• About Mediation

    Special Education Mediation is a voluntary and confidential dispute resolution process available at no cost through the BSEA. When school personnel and parents disagree about the educational needs of a student with disabilities, either party may request mediation.

    In mediation, an impartial mediator helps parents and school staff clarify the issues and underlying concerns, explore interests, discuss options and collaborate to reach mutually satisfactory agreements that address the needs of the student. The mediator does not decide how to resolve the dispute. When the parties resolve all or some of the issues, they work together with the mediator to put their agreement(s) in writing.

    This informal, collaborative problem-solving process encourages mutual respect, promotes communication and often provides the basis for positive working relationships between parents and school staff.

    For more information about mediation or to receive the name and telephone number of the mediator assigned to your region, contact the BSEA Coordinator of Mediation at (617) 626-7291

  • The Mediation Process

  • Preparing for Mediation

    Before you attend mediation, it may be helpful to:

    1. Make an outline of the dispute and of your viewpoint: What's involved? About what are you in disagreement?
    2. Decide what you want for the student and what you would be willing to propose.
    3. List the solutions you would be willing to offer to settle the dispute. You may want to list the most important one first, next important second, and so on.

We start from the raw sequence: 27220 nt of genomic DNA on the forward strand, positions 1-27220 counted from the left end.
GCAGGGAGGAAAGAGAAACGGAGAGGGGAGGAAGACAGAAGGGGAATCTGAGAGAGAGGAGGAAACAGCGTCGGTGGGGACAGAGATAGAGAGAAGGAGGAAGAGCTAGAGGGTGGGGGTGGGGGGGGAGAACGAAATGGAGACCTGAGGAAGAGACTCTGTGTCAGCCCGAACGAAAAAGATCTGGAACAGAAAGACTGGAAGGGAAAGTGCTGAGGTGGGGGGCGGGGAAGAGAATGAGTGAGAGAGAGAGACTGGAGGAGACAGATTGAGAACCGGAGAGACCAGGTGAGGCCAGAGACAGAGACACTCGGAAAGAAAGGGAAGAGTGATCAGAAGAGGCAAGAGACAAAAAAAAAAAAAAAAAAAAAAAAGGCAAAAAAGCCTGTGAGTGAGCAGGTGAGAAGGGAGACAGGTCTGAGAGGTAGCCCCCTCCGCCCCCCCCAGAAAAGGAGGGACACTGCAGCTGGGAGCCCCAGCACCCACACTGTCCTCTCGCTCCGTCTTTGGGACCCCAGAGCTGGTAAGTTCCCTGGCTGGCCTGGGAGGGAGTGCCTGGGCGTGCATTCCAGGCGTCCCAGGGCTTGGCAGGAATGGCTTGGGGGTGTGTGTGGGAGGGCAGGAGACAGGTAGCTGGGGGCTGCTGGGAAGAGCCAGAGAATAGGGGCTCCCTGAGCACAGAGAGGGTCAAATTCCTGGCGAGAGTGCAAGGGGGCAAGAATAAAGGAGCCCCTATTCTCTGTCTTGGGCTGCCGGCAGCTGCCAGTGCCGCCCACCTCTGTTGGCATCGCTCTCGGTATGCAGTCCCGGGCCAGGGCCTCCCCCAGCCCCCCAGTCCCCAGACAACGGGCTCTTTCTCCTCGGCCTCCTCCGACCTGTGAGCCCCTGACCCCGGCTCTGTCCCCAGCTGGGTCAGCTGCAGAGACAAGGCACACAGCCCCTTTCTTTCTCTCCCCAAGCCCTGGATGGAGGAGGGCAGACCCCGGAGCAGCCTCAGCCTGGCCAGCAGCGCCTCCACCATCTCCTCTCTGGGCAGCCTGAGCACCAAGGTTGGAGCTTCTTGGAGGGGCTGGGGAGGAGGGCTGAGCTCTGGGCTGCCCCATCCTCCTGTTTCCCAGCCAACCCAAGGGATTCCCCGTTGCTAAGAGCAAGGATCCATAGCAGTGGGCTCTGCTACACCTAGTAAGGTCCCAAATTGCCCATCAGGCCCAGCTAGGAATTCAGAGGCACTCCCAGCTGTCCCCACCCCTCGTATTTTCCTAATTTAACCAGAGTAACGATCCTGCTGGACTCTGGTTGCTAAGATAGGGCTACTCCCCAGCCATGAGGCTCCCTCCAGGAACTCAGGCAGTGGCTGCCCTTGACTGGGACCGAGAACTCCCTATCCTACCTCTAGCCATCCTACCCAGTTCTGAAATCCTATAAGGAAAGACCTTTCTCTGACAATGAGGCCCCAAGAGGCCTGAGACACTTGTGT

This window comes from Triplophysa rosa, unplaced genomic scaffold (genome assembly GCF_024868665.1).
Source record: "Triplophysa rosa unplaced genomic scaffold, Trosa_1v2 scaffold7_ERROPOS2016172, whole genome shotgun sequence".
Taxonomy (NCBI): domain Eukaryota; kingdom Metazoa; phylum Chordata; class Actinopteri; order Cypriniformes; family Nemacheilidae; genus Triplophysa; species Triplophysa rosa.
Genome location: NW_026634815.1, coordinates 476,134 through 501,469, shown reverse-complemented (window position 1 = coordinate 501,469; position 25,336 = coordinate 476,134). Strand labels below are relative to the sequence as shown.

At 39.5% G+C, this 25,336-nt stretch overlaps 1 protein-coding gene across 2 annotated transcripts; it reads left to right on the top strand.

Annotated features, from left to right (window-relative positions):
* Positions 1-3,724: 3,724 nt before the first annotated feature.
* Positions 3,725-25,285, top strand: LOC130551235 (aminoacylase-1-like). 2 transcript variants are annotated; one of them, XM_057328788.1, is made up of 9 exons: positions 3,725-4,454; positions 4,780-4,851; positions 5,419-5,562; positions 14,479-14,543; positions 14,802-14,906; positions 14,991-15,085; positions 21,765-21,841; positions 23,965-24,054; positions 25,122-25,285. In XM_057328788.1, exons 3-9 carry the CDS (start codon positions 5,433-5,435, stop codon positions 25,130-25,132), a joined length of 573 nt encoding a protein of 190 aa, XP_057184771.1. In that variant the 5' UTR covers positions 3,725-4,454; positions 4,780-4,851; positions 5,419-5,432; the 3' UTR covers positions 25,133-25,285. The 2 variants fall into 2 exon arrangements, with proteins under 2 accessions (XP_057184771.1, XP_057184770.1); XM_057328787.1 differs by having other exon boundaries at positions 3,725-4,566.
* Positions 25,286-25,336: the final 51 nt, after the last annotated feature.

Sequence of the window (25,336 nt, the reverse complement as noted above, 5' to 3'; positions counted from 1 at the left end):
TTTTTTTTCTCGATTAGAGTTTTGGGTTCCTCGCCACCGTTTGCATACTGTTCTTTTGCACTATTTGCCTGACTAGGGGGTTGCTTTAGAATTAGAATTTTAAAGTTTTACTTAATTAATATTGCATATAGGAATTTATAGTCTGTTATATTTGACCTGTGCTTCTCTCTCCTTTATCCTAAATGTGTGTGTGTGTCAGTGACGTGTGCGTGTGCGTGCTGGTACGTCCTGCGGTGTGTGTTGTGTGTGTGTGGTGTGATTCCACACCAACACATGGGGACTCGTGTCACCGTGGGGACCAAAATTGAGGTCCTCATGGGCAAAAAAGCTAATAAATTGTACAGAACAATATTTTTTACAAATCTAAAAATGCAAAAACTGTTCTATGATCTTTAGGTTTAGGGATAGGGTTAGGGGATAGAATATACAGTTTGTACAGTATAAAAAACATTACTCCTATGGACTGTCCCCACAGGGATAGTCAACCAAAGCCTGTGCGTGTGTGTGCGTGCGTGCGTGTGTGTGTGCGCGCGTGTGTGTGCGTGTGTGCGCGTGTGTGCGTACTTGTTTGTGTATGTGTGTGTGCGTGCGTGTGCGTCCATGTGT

4. Check out your viewpoint and ideas. Ask others (colleagues, friends, relatives) to react and comment on your position, what you are seeking, proposed solutions, etc.
    5. While it is not required, if you decide you need someone to assist you (attorney, advocate, consultant, etc.), seek an advisor who will represent your interests.
    6. Think about both short and long-term solutions.
    7. Negotiate with the attitude that, in developing an agreement, it is frequently advisable to start with a plan that might work (even though not your first choice) and then later build on it or modify it as needed, rather than maintain a single solution that is unacceptable to the other party.
    8. Recognize that mediation requires the give-and-take of ideas and offers, before solutions are agreed to and an agreement reached. Therefore, mediation can be a very creative, spontaneous and dynamic process for the participants.
    9. Remember to keep the focus on the student's needs.
    10. Be prepared to explain to the mediator (and opposing party) what issues you'd like to address during the mediation session.
  • Mediation FAQs